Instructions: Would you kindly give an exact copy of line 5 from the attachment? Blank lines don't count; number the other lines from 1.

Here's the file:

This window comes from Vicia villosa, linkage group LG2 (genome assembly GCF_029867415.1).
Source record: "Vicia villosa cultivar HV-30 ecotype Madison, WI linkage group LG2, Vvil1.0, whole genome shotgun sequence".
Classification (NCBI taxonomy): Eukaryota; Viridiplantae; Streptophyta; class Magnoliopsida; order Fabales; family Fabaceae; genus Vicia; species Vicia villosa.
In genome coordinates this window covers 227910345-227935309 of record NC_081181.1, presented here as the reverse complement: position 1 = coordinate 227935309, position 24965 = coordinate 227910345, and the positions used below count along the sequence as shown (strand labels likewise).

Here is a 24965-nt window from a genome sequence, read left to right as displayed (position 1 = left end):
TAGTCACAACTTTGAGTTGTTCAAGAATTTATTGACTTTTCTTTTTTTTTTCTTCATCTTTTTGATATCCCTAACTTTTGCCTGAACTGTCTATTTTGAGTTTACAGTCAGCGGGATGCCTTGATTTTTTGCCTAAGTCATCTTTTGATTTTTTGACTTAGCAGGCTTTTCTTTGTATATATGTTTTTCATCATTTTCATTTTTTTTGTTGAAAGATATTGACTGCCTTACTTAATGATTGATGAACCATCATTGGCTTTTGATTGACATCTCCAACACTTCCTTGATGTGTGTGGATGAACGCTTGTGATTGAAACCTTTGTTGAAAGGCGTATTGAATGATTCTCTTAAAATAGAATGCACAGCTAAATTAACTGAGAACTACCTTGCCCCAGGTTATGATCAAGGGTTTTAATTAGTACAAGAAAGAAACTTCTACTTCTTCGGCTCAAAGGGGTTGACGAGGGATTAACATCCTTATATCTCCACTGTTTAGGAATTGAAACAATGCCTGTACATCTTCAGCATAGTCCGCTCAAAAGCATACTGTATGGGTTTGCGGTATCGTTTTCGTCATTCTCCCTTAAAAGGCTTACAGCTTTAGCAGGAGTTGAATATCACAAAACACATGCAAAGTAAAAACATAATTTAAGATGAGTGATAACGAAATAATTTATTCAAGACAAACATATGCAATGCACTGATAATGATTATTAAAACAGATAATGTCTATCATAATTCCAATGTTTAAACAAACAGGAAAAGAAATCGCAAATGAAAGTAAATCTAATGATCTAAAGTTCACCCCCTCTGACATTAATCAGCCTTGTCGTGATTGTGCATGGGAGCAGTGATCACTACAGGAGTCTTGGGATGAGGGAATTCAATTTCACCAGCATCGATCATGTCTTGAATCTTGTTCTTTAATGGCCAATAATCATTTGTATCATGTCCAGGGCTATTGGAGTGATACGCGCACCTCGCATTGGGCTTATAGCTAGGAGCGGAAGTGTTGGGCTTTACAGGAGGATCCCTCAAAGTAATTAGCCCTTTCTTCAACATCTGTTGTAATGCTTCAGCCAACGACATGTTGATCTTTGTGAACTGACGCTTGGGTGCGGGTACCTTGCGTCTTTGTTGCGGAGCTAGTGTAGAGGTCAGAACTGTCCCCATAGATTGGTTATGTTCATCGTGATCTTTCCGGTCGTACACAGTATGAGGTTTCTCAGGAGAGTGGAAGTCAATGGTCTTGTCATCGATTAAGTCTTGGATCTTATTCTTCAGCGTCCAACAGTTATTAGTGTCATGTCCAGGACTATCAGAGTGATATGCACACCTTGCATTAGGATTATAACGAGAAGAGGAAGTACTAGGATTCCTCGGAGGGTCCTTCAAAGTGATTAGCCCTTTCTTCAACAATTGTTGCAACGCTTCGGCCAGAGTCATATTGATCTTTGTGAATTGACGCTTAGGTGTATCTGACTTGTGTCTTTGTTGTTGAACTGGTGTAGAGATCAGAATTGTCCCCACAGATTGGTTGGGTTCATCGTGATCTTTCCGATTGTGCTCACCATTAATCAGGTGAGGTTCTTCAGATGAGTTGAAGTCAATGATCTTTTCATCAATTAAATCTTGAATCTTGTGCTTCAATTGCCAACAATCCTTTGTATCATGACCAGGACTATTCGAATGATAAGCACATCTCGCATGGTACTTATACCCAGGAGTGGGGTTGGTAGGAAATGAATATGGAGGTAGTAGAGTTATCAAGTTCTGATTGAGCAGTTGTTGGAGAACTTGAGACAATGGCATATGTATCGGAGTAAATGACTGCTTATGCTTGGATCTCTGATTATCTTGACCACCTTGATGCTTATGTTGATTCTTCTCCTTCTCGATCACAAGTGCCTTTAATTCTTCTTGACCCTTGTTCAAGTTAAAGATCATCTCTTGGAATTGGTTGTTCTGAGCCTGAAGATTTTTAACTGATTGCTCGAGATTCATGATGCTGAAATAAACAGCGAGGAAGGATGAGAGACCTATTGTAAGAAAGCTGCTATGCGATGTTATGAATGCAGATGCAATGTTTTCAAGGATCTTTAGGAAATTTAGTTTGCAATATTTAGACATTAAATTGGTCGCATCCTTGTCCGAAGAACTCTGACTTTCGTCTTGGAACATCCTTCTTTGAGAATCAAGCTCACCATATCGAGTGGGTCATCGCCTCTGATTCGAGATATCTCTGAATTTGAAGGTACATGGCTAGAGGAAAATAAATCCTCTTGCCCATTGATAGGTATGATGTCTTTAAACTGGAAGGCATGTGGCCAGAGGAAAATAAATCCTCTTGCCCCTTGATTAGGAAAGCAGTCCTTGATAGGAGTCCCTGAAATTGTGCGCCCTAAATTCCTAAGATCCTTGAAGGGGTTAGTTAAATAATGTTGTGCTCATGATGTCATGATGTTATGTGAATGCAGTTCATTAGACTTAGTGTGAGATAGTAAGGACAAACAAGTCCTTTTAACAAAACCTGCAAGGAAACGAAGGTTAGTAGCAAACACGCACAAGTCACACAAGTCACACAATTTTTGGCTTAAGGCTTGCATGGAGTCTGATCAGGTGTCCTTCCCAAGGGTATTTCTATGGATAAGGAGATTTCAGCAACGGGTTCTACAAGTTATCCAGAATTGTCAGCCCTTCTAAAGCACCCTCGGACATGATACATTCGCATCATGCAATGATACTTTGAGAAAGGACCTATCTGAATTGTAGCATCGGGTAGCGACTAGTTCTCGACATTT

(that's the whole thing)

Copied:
Here is a 24965-nt window from a genome sequence, read left to right as displayed (position 1 = left end):